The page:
Reviews in our sister publications Guns & Ammo and Firearms News show that their sample DVG-1 RD pistols produced five-shot groups ranging anywhere from about 3.0 to 7.5 inches at 25 yards. I wasn’t able to produce any 3.0-inch groups, but I did keep all of them under 6.0 inches. Overall average of my groups with five factory loads carrying bullet weights from 115 to 147 grains was 4.97 inches. That’s for three, five-shot groups with each load, for a total of 15 groups. The old standard is 4.25 inches at 25 yards, and while I didn’t achieve that, I came close enough for my own satisfaction. The details of all that shooting are listed in the accompanying chart.
I also did a few quick draw-and-shoots on a paper silhouette target, and at a close-up self-defense distance of seven yards, the DVG-1 RD put all rounds fired offhand in the head of the silhouette target as fast as I could work the trigger. And as has been said over and over, a face full of 9mm ammo is definitely going to put the hurt on a bad guy.
For those of you who are wondering how difficult the DVG-1’s slide was to operate (and by now we all know that a striker-fired mechanism’s slide is somewhat stiffer to operate than a hammer-fired mechanism’s), it was on par with other small, striker-fired pistols I have tested. Using an unsophisticated setup (a cleaning rod attached to my trigger pull gauge), I found that the DVG-1’s slide required 25 pounds of pull to manipulate it. That’s two or three pounds more than some of the other one’s I’ve measured but should not be a problem for most shooters.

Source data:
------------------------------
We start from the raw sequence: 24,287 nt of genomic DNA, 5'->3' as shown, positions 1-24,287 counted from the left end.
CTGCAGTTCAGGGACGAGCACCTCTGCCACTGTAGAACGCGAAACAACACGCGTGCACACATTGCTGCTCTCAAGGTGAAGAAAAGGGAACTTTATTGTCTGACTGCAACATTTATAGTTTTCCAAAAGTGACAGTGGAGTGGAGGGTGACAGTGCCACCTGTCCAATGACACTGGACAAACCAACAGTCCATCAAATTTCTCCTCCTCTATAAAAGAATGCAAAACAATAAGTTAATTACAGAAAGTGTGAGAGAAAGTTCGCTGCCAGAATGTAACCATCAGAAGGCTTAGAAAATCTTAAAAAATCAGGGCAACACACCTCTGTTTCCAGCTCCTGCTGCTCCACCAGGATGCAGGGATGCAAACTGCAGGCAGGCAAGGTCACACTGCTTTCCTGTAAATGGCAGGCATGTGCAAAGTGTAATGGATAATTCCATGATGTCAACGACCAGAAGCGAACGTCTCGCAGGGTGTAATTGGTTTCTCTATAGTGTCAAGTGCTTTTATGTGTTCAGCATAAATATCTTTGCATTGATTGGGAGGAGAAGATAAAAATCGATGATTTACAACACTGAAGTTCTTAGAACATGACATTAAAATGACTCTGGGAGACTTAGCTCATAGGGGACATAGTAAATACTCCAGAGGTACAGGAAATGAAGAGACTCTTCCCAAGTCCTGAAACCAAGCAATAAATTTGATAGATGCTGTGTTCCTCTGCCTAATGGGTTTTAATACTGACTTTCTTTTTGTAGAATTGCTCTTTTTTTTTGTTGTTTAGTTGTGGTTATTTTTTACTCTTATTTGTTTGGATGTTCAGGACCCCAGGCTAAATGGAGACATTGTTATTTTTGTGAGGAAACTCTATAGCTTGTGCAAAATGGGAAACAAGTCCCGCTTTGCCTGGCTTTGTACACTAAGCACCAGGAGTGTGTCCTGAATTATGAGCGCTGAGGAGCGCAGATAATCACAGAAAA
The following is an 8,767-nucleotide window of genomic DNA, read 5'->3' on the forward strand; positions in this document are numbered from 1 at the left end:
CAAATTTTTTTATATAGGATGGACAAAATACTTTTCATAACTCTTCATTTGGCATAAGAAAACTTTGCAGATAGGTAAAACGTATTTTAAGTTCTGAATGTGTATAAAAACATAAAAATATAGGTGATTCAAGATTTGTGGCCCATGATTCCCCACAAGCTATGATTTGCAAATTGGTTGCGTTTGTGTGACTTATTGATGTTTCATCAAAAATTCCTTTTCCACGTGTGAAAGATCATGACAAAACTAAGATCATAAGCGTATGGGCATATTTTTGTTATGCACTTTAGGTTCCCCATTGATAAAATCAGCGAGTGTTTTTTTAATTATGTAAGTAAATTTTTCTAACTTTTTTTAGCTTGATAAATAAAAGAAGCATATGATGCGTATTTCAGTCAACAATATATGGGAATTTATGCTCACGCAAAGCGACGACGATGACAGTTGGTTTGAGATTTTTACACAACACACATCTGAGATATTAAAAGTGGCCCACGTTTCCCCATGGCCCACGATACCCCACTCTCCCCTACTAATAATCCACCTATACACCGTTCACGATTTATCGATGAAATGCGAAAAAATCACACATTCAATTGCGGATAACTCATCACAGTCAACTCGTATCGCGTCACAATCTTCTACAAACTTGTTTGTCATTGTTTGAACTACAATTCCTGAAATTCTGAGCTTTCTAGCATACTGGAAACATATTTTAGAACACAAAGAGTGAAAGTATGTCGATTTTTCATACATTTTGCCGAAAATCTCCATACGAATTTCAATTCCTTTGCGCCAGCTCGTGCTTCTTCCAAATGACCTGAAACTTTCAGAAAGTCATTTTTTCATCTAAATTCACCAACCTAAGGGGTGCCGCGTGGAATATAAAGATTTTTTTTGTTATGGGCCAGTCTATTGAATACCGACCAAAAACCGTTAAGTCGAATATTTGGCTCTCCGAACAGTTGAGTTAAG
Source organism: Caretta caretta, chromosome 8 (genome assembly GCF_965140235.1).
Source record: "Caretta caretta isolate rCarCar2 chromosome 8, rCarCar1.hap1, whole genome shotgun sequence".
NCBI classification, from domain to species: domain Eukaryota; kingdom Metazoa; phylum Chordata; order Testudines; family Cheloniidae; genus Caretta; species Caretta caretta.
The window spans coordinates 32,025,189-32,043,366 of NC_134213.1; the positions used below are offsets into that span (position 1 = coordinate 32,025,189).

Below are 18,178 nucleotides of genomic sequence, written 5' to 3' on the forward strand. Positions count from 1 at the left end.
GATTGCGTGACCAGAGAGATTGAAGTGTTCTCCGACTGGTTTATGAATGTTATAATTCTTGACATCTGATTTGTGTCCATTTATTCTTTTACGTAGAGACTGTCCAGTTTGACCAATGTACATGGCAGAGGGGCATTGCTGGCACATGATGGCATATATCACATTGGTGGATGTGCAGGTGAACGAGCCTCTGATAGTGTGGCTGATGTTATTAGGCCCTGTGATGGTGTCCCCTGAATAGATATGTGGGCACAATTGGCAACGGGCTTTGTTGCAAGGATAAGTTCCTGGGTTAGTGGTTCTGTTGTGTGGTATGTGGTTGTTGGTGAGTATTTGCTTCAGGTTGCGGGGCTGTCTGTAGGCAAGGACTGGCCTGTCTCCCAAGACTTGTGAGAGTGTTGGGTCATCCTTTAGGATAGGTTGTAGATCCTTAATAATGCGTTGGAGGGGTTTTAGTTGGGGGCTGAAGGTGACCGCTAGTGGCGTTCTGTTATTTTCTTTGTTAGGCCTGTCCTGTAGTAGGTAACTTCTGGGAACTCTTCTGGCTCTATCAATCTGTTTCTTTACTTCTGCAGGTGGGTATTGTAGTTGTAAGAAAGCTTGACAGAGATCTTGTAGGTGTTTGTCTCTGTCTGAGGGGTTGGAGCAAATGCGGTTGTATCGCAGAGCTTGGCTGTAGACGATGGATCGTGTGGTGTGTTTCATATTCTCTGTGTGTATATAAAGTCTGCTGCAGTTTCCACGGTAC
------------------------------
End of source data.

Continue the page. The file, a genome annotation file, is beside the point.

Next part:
The DVG-1 was comfortable to shoot. I have to say the trigger pull seemed a bit long at first, and at 6.75 pounds according to my trigger pull gauge, it was heavier than I prefer. But I got used to it pretty quickly, and most importantly, the pistol went “bang” every time I squeezed the trigger, plus it extracted and ejected every fired case without a hiccup.
There was one nuisance factor, though. The screws that hold the Riton sight to the slide worked themselves loose about halfway through my accuracy shooting. It wasn’t a problem for me because I had read that other evaluators also encountered it, so I was prepared to watch for that from the get-go. It’s a good reminder that with mechanical devices of all sorts, the operator needs to be mindful of the machine’s condition at all times. A serious tool for defending oneself and one’s family is not an exception and in fact demands that you pay attention to all the details, including the mechanical parts as well as your shooting technique and defensive strategies.
Given that the little S.F.O.R. SCCY functioned 100 percent of the time and that it has an MSRP of less than $400, I think the new striker-fired, optics-ready micro-sized DVG-1 RD pistol is worthy of your consideration.
SCCY DVG-1 RD Specifications
- Manufacturer: SCCY, sccy.com
- Type: Striker-fired autoloader
- Caliber: 9mm Luger
- Magazine capacity: 10 rounds
- Barrel: 3.11 in.
- Overall length: 6.01 in.
- Width: 1.24 in. (at slide stop)
- Height: 5.69 in. (base of extended magazine to top of Riton MPRD 2 red-dot sight)
- Weight, empty: 17.5 oz.
- Grips: Integral to polymer frame
- Finish: Black frame, natural stainless slide
- Sights: Riton MPRD 2 red-dot reflex optic with built-in backup rear sight, white-dot front
- Trigger: 6.75-lb. pull (as tested)
- MSRP: $399.99 (optic installed)